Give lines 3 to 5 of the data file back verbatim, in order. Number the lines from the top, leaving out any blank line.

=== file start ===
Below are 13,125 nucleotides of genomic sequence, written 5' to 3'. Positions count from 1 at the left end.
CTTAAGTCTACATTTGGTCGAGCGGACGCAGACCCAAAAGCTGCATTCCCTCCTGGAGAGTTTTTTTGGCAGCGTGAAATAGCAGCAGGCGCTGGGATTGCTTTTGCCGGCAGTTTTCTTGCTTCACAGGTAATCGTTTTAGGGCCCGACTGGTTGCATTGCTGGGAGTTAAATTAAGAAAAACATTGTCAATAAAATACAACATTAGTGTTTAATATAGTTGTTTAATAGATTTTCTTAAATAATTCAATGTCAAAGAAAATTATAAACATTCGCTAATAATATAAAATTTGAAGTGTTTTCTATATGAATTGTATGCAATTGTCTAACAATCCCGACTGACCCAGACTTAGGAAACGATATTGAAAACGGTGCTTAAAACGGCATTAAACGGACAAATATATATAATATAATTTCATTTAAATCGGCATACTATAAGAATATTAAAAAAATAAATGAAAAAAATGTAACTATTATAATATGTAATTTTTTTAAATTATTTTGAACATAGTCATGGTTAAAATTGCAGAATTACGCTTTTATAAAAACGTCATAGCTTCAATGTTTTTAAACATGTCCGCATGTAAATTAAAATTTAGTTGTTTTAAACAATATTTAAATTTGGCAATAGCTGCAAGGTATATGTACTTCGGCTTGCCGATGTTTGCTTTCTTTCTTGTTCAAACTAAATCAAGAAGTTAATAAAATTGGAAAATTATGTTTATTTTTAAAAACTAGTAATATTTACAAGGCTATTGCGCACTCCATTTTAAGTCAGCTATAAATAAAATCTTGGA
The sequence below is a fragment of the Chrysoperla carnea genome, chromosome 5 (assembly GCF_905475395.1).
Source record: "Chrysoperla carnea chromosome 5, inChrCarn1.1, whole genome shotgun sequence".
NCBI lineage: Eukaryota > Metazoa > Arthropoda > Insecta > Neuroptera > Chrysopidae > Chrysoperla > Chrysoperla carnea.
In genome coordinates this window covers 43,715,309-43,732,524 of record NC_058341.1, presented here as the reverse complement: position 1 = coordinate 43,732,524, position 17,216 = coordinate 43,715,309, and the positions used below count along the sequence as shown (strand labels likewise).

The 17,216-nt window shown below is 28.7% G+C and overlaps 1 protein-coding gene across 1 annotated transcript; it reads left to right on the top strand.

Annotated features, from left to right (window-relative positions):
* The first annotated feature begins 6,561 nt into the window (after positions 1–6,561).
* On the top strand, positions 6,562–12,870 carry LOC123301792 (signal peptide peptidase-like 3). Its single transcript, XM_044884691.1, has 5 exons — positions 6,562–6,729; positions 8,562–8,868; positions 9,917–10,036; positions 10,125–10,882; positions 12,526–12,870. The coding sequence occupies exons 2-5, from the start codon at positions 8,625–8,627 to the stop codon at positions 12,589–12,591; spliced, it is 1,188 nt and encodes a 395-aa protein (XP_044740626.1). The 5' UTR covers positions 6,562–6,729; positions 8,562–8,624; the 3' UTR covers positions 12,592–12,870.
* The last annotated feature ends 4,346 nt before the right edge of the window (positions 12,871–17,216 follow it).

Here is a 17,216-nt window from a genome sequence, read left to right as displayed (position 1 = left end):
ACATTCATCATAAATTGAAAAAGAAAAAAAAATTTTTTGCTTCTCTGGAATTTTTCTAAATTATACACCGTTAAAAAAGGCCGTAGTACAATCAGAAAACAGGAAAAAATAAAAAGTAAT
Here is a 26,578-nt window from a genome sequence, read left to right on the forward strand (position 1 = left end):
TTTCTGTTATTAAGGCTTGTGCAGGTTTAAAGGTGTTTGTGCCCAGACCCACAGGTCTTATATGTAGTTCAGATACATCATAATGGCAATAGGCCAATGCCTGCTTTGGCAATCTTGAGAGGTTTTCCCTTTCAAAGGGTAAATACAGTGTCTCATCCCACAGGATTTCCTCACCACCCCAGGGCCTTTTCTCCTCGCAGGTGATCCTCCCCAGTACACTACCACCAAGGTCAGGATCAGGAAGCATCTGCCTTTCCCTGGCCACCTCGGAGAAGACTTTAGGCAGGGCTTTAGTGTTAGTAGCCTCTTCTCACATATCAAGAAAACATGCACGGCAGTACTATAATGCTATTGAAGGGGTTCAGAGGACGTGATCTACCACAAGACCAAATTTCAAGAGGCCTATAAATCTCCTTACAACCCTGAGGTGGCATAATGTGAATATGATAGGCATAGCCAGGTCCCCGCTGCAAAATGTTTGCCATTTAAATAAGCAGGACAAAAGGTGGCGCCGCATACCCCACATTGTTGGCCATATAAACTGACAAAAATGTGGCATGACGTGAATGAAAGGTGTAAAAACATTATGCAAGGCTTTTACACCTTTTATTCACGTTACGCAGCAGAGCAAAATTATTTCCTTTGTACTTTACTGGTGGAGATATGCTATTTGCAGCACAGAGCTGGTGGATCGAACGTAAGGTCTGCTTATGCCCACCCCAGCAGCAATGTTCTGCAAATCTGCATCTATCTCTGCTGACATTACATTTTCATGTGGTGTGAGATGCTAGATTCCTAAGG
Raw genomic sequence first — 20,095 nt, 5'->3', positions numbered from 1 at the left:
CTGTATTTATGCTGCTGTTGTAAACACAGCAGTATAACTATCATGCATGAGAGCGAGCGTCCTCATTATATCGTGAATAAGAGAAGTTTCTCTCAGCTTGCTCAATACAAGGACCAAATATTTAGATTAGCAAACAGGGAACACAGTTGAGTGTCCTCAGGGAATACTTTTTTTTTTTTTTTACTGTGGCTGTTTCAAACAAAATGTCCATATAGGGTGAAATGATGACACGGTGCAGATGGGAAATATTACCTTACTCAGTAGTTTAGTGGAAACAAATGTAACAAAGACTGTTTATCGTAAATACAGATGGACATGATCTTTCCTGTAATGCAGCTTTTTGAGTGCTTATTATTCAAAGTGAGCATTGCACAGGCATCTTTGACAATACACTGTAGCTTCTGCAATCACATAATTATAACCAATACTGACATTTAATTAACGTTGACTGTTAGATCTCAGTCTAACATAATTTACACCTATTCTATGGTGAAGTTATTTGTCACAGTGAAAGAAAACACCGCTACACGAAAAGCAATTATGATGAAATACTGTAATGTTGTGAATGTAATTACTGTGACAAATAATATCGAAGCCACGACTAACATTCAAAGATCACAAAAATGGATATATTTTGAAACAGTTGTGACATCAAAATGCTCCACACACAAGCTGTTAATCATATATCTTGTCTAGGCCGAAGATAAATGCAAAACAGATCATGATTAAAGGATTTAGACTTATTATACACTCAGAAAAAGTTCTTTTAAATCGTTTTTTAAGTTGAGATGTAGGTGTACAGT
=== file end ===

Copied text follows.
The sequence below is a fragment of the Chrysoperla carnea genome, chromosome 5 (assembly GCF_905475395.1).
Source record: "Chrysoperla carnea chromosome 5, inChrCarn1.1, whole genome shotgun sequence".
NCBI lineage: Eukaryota > Metazoa > Arthropoda > Insecta > Neuroptera > Chrysopidae > Chrysoperla > Chrysoperla carnea.